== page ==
“Breaking up is like knocking over a Coke machine,” Jerry Seinfeld once observed. “You can’t do it in one push. You’ve got to rock it back and forth a few times, and then it goes over.”
I was reminded of Seinfeld’s law when watching Get Back, Peter Jackson’s gruelling documentary about the making of the Beatles’ Let it Be album. Breaking up a band is indeed hard to do. But a well-executed demise can be vital to a band’s long-term reputation. Many a supergroup has ruined a perfectly good break-up by reforming when its members are about 90, or when the lone survivor from the original lineup is an aged bassist whose lawyers had the acumen to secure the naming rights.
The Beatles are the definition of a successful band break-up.
Thankfully, the Beatles never tainted their legacy with comeback albums or reunion tours. They broke up, and that was that. Fifty years after it happened, their break-up remains a classic of the genre: the break-up that all other break-ups must measure themselves against. After gathering for a photoshoot in August 1969, the four Beatles were never together in the same room again. There were times in the 1970s when two of them got together, or even three. But never all four. And when John Lennon was murdered in 1980, the prospects of a reunion were nixed for good.
The Beatles in the recording studio during the making of their 1970 album Let It Be.Credit:Apple
Jackson’s Get Back is compiled from footage shot in January 1969, by which time it was clear the Beatles’ days were numbered. “The Beatles have been in [the] doldrums for at least a year,” says George Harrison in an early scene. “… Maybe we should get a divorce.”
“Who’d have the children?” Lennon quips. But Harrison wasn’t joking. A few days later, he quit the band. He came back after a week, but the Coke machine was wobbling. Starr had given it an ominous push the year before when he briefly walked out of the White Album sessions. Lennon would give it a terminal shove in August 1969, when he privately told the band he was done. And McCartney administered the coup de grâce in 1970, publicly announcing that the Beatles were defunct.
We tend to think it’s a shame or even a tragedy that the Beatles broke up. Watching Jackson’s documentary, you might find yourself yelling advice at the screen. Take a holiday, guys. The world will wait for you. Come back after a year and see if you can still stand each other. If you can’t, you can always take the Eagles option. Mount a multi-national tour where you turn up to the stadiums in separate limos, never speaking to each other even while on stage.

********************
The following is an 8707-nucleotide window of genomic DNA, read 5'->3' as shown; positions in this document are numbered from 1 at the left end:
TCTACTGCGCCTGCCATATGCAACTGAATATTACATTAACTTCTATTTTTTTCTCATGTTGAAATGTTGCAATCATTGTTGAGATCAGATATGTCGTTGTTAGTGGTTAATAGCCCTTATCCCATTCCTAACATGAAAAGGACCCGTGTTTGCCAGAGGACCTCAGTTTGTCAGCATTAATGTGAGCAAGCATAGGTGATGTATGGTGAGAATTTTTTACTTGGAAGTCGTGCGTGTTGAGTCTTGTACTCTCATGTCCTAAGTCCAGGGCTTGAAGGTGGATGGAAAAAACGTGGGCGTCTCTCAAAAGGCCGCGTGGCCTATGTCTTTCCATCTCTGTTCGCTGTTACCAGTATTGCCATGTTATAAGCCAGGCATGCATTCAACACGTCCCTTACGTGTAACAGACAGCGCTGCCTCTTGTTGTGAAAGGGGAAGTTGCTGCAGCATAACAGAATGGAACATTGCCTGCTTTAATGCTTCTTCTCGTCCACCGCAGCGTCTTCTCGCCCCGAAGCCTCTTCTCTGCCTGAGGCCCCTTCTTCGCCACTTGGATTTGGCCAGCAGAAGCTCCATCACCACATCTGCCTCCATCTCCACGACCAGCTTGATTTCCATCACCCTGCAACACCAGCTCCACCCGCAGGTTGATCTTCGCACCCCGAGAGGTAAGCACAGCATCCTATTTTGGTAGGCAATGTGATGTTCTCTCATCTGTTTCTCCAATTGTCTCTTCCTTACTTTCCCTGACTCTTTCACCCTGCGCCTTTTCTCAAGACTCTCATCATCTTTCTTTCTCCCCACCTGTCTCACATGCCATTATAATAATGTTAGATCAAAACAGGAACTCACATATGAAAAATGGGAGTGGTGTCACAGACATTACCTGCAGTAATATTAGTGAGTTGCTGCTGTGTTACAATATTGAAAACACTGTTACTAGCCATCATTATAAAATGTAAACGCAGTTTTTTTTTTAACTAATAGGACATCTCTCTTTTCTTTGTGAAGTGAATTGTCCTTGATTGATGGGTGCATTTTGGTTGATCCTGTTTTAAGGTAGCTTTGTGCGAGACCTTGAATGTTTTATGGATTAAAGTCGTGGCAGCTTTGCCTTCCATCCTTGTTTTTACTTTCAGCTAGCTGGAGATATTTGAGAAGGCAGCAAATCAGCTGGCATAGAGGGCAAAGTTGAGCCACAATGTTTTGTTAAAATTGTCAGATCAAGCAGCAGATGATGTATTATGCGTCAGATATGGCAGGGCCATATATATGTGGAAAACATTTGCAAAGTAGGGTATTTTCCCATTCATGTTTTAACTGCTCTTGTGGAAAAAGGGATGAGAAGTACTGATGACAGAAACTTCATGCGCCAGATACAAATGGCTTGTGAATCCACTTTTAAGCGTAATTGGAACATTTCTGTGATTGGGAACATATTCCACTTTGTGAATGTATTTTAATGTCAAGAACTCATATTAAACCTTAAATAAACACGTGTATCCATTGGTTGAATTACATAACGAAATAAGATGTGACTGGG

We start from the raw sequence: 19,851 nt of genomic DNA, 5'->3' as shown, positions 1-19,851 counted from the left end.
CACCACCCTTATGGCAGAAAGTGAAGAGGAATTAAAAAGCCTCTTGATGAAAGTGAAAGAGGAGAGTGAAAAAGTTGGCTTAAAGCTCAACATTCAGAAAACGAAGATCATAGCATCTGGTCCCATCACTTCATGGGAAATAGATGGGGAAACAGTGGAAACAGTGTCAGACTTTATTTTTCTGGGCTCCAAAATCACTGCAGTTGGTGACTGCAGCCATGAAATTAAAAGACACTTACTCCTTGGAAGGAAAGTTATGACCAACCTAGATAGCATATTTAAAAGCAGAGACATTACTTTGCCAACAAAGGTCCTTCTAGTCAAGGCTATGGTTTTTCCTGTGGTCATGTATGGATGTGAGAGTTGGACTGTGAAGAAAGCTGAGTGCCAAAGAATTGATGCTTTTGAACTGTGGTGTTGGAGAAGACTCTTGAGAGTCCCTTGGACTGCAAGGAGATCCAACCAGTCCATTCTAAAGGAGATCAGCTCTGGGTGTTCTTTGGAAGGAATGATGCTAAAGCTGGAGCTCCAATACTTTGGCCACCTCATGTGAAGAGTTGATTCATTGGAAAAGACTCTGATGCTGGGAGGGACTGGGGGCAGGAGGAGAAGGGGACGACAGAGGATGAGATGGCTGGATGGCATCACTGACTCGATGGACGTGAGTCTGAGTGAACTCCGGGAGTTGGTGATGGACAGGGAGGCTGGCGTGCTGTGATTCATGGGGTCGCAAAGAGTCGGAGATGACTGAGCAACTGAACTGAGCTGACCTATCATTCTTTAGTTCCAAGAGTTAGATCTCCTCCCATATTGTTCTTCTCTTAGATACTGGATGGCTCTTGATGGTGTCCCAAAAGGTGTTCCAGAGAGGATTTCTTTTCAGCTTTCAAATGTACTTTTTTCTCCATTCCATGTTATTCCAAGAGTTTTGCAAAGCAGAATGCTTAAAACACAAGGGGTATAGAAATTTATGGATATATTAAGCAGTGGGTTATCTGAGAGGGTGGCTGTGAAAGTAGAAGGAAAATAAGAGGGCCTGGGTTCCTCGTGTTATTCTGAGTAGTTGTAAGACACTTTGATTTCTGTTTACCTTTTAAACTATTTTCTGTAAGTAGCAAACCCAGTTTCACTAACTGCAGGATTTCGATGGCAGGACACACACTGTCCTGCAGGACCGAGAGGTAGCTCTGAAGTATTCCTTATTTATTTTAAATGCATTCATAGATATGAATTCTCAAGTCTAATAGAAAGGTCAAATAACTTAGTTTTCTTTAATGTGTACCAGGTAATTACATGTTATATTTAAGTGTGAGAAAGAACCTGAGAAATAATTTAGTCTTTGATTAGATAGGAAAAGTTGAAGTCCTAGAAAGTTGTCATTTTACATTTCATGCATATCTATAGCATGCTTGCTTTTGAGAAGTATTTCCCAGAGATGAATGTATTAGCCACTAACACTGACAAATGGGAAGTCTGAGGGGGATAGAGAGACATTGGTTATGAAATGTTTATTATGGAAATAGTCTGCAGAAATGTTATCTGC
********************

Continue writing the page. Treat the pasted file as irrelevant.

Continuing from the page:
But we’d love the Beatles far less if they’d faded away instead of burning out. One of the secrets of their greatness is that they never overstayed their welcome. Anticipating the teachings of Kenny Rogers, they always knew when to fold ’em. Most of their best songs ran for barely two minutes. Their average live show was done and dusted in half an hour.
Their career was like that too: concise, finite, crammed with variety and invention. After seven years of intense collaboration, they walked away when everyone still wanted more. Everyone except the Beatles themselves, that is. “I don’t want to spend six months making an album I have two tracks on,” Lennon told a reporter in December 1969. “And neither do Paul or George probably.”
John Lennon, Paul McCartney, George Harrison, and Ringo Starr in The Beatles: Get Back.Credit:Apple
That was the rub. By 1969, the Beatles were too talented individually to want to sit around being each other’s sidemen. It was Harrison’s emergence as a serious songwriter that really tore things. A band in which the author of “Something” ranked as the third-string songwriter wasn’t destined to survive for long. It’s a miracle it formed in the first place.
And it’s a miracle it stayed together long enough to end things on a fitting note. Just a month after the Let it Be sessions petered out, the Beatles began work on Abbey Road – an exemplary farewell album, which actually climaxed with a song called The End. Not many bands get to write their epitaph, but the Beatles did. “And in the end, the love you take is equal to the love you make.”
In the 1970s, the Beatles were repeatedly offered millions of dollars to reform. They repeatedly said no. Harrison got so sick of being asked that he wryly floated the idea of a pay-per-view satellite event at which the Beatles would sit down and have a cup of tea together, charging people $20 a pop to watch. “We could make a fortune,” he said.
All art is a quest for perfection. No artist ever quite gets there, but some get closer than others. And in popular music, no career has ever come closer to perfection than the Beatles did. They didn’t just fly higher than any other band in history. They stuck the landing, which might be the hardest trick of all.
The Beatles: Get Back is on Disney+.
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